The anthropologist records the events and discussions taking place between indigenous people and the proponent in a non-prejudicial manner, and when facilitating meetings, the anthropologist must include the relevant recognised heritage spokespersons and Native Title representatives who speak for the particular Project Area under consideration, and they must ensure that the Elders/ Native Title Claimants/Holders are free to ask questions of the company and to have their say on any issues of concern to them.
The anthropologist should not in any way influence the outcome of these meetings, no matter who their client is.
The question of who pays the anthropologist shouldn’t matter; whether it is a mining company or an Aboriginal organisation, the results should be nonpartisan.
Sadly, too often highly qualified anthropologists perceive themselves as ”fixers’ for a wide array of mining or development-related issues and they do not hesitate to manipulate local Aboriginal politics and take advantage of indigenous poverty by offering handfuls of cash to achieve company ends.
There is always the potential for a conflict of interest between the anthropologist’s professional or personal code of ethics and the mining company’s way of achieving their economic objectives.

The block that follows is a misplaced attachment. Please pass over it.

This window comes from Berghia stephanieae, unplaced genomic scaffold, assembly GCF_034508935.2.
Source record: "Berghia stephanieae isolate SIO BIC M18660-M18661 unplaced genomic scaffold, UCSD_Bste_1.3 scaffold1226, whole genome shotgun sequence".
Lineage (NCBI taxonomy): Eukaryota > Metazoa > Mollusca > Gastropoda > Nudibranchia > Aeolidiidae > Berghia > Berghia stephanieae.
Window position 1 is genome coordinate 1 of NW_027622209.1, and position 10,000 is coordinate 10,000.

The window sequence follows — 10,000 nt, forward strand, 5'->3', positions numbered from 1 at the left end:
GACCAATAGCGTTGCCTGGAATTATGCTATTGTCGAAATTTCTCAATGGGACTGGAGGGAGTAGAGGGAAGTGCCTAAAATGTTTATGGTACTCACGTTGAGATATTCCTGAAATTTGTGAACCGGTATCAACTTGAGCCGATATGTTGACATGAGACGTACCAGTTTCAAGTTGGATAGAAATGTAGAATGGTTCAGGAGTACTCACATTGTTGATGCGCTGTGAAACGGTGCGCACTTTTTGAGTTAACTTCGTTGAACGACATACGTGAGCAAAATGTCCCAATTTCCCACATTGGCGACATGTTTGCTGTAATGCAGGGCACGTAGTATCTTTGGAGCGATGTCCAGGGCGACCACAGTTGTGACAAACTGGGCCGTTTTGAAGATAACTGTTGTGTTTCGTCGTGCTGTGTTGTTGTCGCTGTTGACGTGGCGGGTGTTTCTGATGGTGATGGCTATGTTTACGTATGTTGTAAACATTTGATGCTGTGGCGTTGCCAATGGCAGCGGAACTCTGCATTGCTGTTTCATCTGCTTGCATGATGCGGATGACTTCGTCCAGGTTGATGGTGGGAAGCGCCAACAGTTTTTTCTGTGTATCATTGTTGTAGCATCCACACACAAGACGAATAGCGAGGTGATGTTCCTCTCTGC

In discussing all this we should get away from the noble idea of anthropology and get down to the nitty-gritty of Anthropolitics – because that’s what it’s all about.
The Yindjibarndi documentary says it all.
A white mining company wants to access mineral resources on the cheap.
It comes up against a formidable Aboriginal group such as the Yindjibarndi who understand the Company’s exploitative tactics and who stand up for their rights as Native Title Claimants.
Prior to the meeting the Company knew that in order to get its approvals through it would have to go through the motions of a democratic voting process or rather pseudo-democratic voting process.